Staying Fit and Eating Healthy on the Cheap with Andrew Mohrmann

8 min read
April 15, 2015


We're continuing our spring series on getting fit and staying healthy -- all while minding your wallet -- with the help of financial planner and XY Planning Network member Andrew Mohrmann.

Andrew MorhmannAndrew Mohrmann is a fee-only financial planner who left the ranks of high net worth wealth management to found Modern Dollar Planning, where he helps 20 and 30 somethings set a new financial trajectory. He is dedicated to helping his generation make smart financial decisions and believes they should have access to objective guidance, regardless of their current assets.

Andrew was kind enough to chat with XYPN to share his tips on getting fit without busting your budget -- and how to stay healthy on the cheap.

XY Planning Network: Can you share a little about yourself? What's your background?

Andrew Mohrmann: I’m a 29 year old financial planner is St. Louis, MO. In December, I resigned from my job with a large planning firm to start a new firm called Modern Dollar Planning that offers financial planning to my generation.

I’ve always wanted to be an entrepreneur and over the past couple years it became clear to me that my peers didn’t have anywhere to turn for quality, objective advice because most financial firms want to work with clients that already have money. Instead, I want to help young people accumulate and use money to build the life of their dreams.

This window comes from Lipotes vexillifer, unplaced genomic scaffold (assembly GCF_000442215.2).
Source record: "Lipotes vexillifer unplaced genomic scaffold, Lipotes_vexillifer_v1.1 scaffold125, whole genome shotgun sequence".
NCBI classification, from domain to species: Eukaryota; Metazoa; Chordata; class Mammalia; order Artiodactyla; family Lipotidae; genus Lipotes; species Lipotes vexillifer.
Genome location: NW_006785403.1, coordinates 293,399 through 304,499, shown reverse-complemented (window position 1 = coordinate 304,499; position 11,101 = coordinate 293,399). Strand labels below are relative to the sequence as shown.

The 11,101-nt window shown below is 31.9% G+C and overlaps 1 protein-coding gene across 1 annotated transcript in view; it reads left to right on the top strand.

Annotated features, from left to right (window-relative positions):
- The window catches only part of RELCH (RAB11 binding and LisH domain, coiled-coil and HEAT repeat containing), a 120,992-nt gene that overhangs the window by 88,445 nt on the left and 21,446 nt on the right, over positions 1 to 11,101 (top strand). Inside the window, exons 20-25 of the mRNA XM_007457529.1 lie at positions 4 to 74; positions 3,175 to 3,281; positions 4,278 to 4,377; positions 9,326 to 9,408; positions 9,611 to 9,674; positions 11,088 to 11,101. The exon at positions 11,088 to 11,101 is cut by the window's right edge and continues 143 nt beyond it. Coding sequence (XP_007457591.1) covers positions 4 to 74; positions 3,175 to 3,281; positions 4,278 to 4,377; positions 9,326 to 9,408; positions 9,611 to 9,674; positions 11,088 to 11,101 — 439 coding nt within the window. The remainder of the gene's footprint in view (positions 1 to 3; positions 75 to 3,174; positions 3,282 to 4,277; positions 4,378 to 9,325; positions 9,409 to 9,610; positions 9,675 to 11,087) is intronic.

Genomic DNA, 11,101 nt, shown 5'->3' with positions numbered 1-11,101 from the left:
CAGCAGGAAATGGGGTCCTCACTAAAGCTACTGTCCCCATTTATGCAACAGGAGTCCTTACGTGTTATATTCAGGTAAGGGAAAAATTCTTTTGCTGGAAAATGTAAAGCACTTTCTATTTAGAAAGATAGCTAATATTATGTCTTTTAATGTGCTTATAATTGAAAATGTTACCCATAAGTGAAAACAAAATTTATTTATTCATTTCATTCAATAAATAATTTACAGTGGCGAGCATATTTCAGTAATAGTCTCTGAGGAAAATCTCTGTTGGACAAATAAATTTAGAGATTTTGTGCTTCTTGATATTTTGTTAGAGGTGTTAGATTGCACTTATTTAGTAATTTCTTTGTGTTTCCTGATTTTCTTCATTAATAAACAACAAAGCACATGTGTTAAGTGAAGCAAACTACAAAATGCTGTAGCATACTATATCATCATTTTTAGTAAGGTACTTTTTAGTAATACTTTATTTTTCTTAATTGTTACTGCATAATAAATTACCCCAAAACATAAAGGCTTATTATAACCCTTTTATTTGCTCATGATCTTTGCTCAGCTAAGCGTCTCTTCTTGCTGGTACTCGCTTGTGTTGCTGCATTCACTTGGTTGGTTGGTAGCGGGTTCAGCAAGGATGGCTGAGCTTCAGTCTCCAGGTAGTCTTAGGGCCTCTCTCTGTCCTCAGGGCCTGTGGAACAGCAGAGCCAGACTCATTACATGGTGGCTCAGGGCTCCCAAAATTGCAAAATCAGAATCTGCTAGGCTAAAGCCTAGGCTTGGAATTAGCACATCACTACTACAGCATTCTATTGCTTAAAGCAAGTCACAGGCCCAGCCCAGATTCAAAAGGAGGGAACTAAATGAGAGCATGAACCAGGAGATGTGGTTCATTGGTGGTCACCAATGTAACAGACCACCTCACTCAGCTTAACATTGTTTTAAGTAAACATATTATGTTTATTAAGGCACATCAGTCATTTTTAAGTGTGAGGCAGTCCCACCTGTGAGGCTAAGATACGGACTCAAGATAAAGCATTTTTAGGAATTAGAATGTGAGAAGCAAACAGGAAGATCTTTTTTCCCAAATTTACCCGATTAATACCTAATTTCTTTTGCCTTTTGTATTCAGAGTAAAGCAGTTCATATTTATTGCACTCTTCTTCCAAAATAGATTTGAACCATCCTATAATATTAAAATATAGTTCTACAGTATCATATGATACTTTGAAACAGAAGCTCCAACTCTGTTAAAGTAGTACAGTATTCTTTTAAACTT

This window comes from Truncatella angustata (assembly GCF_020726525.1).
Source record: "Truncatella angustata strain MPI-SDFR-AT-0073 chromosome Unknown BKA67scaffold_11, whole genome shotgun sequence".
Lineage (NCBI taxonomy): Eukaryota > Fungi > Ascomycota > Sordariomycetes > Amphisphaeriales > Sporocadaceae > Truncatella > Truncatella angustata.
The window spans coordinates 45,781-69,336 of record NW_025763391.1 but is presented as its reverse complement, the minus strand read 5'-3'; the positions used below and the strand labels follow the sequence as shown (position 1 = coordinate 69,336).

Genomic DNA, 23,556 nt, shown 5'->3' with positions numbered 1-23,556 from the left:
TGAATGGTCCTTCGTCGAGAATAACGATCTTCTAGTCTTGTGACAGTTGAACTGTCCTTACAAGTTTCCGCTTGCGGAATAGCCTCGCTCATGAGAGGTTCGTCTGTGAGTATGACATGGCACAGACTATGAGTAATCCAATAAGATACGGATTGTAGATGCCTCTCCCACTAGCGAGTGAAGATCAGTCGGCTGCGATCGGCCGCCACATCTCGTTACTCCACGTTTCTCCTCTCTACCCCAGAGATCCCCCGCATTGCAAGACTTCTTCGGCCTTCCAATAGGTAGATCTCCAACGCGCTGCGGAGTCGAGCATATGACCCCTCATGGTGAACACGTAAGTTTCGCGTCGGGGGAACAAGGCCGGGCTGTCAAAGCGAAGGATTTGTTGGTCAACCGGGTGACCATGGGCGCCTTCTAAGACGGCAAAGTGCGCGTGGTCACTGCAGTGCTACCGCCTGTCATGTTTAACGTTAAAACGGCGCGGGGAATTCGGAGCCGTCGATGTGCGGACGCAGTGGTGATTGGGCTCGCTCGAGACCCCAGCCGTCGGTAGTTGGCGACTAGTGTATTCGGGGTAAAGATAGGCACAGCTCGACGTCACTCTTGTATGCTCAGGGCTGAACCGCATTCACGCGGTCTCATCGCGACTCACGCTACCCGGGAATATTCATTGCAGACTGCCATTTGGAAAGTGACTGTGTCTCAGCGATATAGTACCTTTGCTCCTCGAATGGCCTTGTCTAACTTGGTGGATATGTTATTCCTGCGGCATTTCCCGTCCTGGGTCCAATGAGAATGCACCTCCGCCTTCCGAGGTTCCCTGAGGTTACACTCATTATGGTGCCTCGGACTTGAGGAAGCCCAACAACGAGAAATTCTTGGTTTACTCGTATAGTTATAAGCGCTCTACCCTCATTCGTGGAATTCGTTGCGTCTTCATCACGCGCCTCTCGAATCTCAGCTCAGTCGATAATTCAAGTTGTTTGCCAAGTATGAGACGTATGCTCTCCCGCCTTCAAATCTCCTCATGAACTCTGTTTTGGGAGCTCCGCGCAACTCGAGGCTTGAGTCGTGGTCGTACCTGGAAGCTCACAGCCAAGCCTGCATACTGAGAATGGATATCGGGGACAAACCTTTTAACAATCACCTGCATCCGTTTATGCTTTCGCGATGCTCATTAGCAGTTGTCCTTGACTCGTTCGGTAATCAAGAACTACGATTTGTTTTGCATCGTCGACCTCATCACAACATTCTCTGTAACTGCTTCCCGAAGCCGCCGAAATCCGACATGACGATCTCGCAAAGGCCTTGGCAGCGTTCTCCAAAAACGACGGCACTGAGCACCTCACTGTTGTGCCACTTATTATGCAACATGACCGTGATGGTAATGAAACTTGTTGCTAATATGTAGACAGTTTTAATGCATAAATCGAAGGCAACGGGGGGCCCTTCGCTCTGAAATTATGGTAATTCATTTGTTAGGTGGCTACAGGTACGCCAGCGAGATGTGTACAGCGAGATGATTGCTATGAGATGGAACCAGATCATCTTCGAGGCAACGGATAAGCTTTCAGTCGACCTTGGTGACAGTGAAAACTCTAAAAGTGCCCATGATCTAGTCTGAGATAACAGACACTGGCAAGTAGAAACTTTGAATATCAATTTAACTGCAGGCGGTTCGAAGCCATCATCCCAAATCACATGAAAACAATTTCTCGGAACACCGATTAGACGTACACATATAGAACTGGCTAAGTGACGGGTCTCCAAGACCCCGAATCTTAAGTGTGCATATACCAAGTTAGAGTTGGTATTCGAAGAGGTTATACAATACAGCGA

In November, I learned that my wife was pregnant with our first child. Some people thought I was crazy for leaving a steady job with a bright future behind as I’m about to be a father. I viewed it a little different, however. Learning I would be a dad was a great motivation to take a risk and show my child that they don’t have to settle.

I’m thrilled to be helping shake up an industry that has had trouble finding a way to serve young people in an unbiased, objective fashion.


XYPN: How did you develop a passion for finance?

AM: It might sound cheesy, but a professor of mine in college had us read Rich Dad Poor Dad. Since then, I’ve focused on making intelligent financial decisions. I’ve been fascinated with the idea of "financial independence," which means having enough passive income to choose not to work.  I look forward to helping others create this mentality as well.